Answer: start small and grow steadily. PQs can be started with a small pilot group and grown from there. It is also possible to incorporate project work as an element within mainstream curricular provision. When teaching a unit, give students a choice of exploring it creatively, by making a film about the topic for example. Project work and subject teaching do not need to compete for time.

“This sounds good but won’t exam results suffer?”

Answer: there is evidence that students who take EPQ are better prepared for future study.(6)

“This is OK for the most able students but what about all the rest?”

Answer: explore the breadth of opportunity of a multi-modal assessment framework. Also make appropriate use of scaffolding to enable progress for learners who have not yet developed their independent learning skills. Allow them to pursue their passion in their project!

“How can you expect me to teach outside my subject area?”

Answer: you are teaching a process. You do not have to be a content expert. Allow learners to learn for themselves with facilitation. Encourage learners to access the relevant technical expertise as they work.

Project Qualifications and the future

Project qualifications offer an intrinsically enjoyable way to learn and serve as the basis for the development of valuable independent learning and employability skills. They represent an enjoyable, authentic mode of learning which connects directly to real life.

The climate of ideas about assessment could lead some to take the view that end of course exams are the only rigorous and reliable mode of assessment. But project work, at its best, has its own rigour both as a mode of learning and assessment.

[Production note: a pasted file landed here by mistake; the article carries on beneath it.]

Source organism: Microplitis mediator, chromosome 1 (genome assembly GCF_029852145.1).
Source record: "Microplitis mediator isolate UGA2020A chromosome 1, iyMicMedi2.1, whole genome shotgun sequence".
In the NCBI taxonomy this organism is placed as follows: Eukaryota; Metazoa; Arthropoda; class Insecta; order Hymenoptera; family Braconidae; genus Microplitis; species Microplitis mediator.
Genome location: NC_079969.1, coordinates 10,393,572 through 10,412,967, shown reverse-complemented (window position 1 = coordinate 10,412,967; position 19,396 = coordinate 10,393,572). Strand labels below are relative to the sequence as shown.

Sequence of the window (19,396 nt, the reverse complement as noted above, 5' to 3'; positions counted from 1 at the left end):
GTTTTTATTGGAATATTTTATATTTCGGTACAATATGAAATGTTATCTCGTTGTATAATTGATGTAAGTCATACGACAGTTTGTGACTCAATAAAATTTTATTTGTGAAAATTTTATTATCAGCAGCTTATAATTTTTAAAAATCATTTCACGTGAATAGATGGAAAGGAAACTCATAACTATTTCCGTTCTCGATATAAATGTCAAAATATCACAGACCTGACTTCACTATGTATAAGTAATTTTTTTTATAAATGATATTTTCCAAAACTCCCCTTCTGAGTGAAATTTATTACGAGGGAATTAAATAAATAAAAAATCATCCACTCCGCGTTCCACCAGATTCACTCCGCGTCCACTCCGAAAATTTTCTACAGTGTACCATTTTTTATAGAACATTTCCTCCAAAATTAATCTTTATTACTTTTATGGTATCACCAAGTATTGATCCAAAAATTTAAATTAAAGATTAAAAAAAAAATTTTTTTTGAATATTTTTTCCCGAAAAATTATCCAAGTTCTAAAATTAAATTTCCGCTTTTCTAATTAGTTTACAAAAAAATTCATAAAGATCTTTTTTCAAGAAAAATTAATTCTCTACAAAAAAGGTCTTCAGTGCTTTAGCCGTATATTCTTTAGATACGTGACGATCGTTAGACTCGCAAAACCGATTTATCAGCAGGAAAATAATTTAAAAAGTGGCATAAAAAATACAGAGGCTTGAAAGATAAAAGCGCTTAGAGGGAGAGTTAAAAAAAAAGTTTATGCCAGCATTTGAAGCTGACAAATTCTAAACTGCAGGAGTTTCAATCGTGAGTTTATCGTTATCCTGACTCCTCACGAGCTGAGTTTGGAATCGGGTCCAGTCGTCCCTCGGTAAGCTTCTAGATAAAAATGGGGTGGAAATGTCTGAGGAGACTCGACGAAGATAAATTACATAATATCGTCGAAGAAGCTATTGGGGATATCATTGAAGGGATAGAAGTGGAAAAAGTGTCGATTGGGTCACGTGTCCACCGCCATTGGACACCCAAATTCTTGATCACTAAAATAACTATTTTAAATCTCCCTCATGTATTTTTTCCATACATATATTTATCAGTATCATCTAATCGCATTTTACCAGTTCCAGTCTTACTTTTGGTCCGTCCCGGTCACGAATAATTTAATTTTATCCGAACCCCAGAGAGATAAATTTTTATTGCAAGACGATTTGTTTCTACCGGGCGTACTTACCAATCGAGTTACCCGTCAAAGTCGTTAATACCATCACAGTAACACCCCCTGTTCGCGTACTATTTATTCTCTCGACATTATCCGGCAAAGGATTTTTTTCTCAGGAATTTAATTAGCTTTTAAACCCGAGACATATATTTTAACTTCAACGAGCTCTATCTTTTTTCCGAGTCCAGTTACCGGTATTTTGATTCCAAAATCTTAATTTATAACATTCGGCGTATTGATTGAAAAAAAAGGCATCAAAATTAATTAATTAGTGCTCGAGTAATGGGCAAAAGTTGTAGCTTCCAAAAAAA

There is much value in project-based assessment which focuses on skills, combines academic and vocational learning, allows for multi-modal realisation of project outcomes and assesses processes as well as products. Research has shown that successful performance in EPQ and other qualifications that offer alternatives to A levels is a good predictor of success at higher education level.(7)

Often, the best advocates for this type of learning are the students themselves. Their own accounts of the value of what they have learned speak powerfully about the benefits of the project approach.(8) It is time to let their voice be heard, and invite others to discover this rich, rewarding and rigorous pathway to deeper learning.

REFERENCES

(1) This figure is derived from data published by JCQ Examination results – JCQ Joint Council for Qualifications and also the entry figures of some awarding organisations that offer EPQ outside the summer series.

(2) See Infographics for A level results, 2022 (accessible) – GOV.UK

(3) See for example Fit for Purpose? The view of the higher education sector, teachers and employers on the suitability of A levels

(4) Most GCSE equivalents axed from school league tables – BBC News

(5) Appendix TABLES – GCSE, Project and Entry Level Trends, 2013 | JCQ

(6) See for example Gill, T. (2022). Are students who take the Extended Project Qualification better prepared for higher education study? Cambridge University Press & Assessment. Available at Are students who take the Extended Project Qualification better prepared for higher education? | Cambridge Assessment

(7) Gill, T. & Vidal Rodeiro, C.L. (2014). Predictive validity of level 3 qualifications: Extended Project, Cambridge Pre-U, International Baccalaureate, BTEC Diploma. Cambridge Assessment Research Report. Cambridge, UK: Cambridge Assessment. Available at Predictive validity of level 3 qualifications | Cambridge Assessment

(8) Here are some examples from Cranleigh School EPQ students: EPQ – Sixth Cranleigh